Economic Update: Inflation Forecast

In our previous blog post we pointed out how the Federal Reserve would probably need to see some clear signs of inflation decelerating during the next few months or it may have to get more aggressive in terms of its policy tightening efforts.

Well, it seems officials could not even wait that long because during last week’s Federal Open Market Committee (FOMC) meeting monetary policymakers voted to raise the fed funds rate by 75 basis points, lifting the target range to 1.50-1.75 percent. That was the largest single-meeting rate increase in over a quarter of a century and essentially a message from the committee that historic levels of inflation require a historic response. Moreover, in the official statement released by the FOMC the committee stressed that it is “strongly committed to returning inflation to its 2 percent objective.” Considering that the core PCE price index, the Fed’s preferred measure of consumer inflation, is currently signaling an annual rate of inflation of roughly 5 percent and that the FOMC’s updated projections do not have this dipping back under 2 percent until 2025 at the earliest, last week’s policy move should not be too surprising.

To this end it is also worth noting that the Fed getting more aggressive now is actually good news because it will help them avoid having to take much more significant actions down the road should they find themselves even further behind the curve, another thing we argued earlier in the year. To put this another way, a little economic pain now is deemed by monetary policymakers to be preferred over a lot more pain later on. The “pain” here will result from tightening financial conditions enough so that borrowing money becomes more expensive, in turn slowing down economic activity enough so that the demand side overcorrects and allows the supply side to recover more easily, i.e. these tighter financial conditions will cause both consumers and businesses to spend less, fix the current supply-demand imbalance, and ultimately reduce the upward pressure on prices.

Exactly how long this takes is not yet known, and while the Fed would like to tighten policy as gradually as possible, the latest actions and messaging from the committee suggest they are starting to acknowledge that the so-called “soft landing” may not be achievable. The harder landing would involve a hit not just to consumption but also the labor, real estate, and stock markets as well as the blowback from more restrictive monetary policy filters through the economy. The stock market is probably the best real-time, forward-looking discounting mechanism of future economic changes and the recent price action is perhaps a sign that investors were well ahead of the Fed in this sense. Again, though, inducing a mild recession now is preferred by the Fed over having to get much more aggressive down the road to stave off an outright depression. As for when a recession may occur our base case all year has been likely sometime in 2023.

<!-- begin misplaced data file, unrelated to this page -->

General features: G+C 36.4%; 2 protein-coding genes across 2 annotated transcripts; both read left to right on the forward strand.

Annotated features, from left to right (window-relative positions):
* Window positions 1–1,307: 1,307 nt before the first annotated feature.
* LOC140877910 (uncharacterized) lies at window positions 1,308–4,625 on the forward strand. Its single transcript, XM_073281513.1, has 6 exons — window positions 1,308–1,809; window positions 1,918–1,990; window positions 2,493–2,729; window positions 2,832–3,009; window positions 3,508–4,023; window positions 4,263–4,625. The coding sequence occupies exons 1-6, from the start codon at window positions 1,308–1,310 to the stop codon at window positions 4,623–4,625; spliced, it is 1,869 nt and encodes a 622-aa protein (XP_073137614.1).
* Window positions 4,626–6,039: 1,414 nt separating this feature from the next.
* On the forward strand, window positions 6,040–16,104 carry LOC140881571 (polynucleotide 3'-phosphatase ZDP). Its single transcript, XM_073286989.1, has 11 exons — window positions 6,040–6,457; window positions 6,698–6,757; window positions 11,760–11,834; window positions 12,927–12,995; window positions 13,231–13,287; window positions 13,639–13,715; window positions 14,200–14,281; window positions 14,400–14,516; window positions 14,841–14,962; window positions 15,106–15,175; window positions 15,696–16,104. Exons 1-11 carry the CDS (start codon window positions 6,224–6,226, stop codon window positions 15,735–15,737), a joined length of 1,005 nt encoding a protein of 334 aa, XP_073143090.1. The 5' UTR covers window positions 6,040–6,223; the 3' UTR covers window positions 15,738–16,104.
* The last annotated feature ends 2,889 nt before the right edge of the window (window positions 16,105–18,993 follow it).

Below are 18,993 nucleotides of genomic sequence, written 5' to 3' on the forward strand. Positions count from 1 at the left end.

This still appears the most likely scenario as the labor market remains strong and excess savings and credit availability are still ample enough to support consumer spending throughout the remainder of 2022. Moreover, although the Fed got more aggressive this month overall policy is still relatively very unrestrictive, whereas by yearend FOMC projections suggest another 175 basis points in hikes, again supporting the argument for a greater economic headwind, at least from monetary policy, showing up in 2023. However, since a recession is technically just an academic axiom, saying a recession can be avoided until 2023 does not at all mean that there are not many Americans who are going to be struggling in the meantime and if political history repeats itself this is likely bad news for incumbents in the upcoming midterm elections.

What To Watch This Week

Monday

  • Durable Goods Orders 8:30 AM ET
  • Pending Home Sales Index 10:00 AM ET
  • Dallas Fed Manufacturing Survey 10:30 AM ET
  • 2-Yr Note Auction1:00 PM ET
  • 5-Yr Note Auction 1:00 PM ET

Tuesday

  • International Trade in Goods (Advance) 8:30 AM ET
  • Retail Inventories (Advance) 8:30 AM ET
  • Wholesale Inventories (Advance) 8:30 AM ET
  • Case-Shiller Home Price Index 9:00 AM ET
  • FHFA House Price Index 9:00 AM ET
  • Consumer Confidence 10:00 AM ET
  • Richmond Fed Manufacturing Index 10:00 AM ET
  • Mary Daly Speaks 12:30 PM ET
  • 7-Yr Note Auction 1:00 PM ET
  • Money Supply 1:00 PM ET

Wednesday

  • Loretta Mester Speaks 6:30 AM ET
  • MBA Mortgage Applications 7:00 AM ET
  • GDP 8:30 AM ET
  • EIA Petroleum Status Report 10:30 AM ET
  • Survey of Business Uncertainty 11:00 AM ET

Thursday

  • 2-Yr Note Settlement
  • 5-Yr Note Settlement
  • 5-Yr TIPS Settlement
  • 7-Yr Note Settlement
  • 20-Yr Bond Settlement
  • Jobless Claims 8:30 AM ET
  • Personal Income and Outlays 8:30 AM ET
  • Chicago PMI 9:45 AM ET
  • EIA Natural Gas Report 10:30 AM ET
  • Fed Balance Sheet 4:30 PM ET

Friday

  • PMI Manufacturing Final 9:45 AM ET
  • ISM Manufacturing Index 10:00 AM ET
  • Construction Spending 10:00 AM ET
  • Baker Hughes Rig Count 1:00 PM ET
  • SIFMA Early Close
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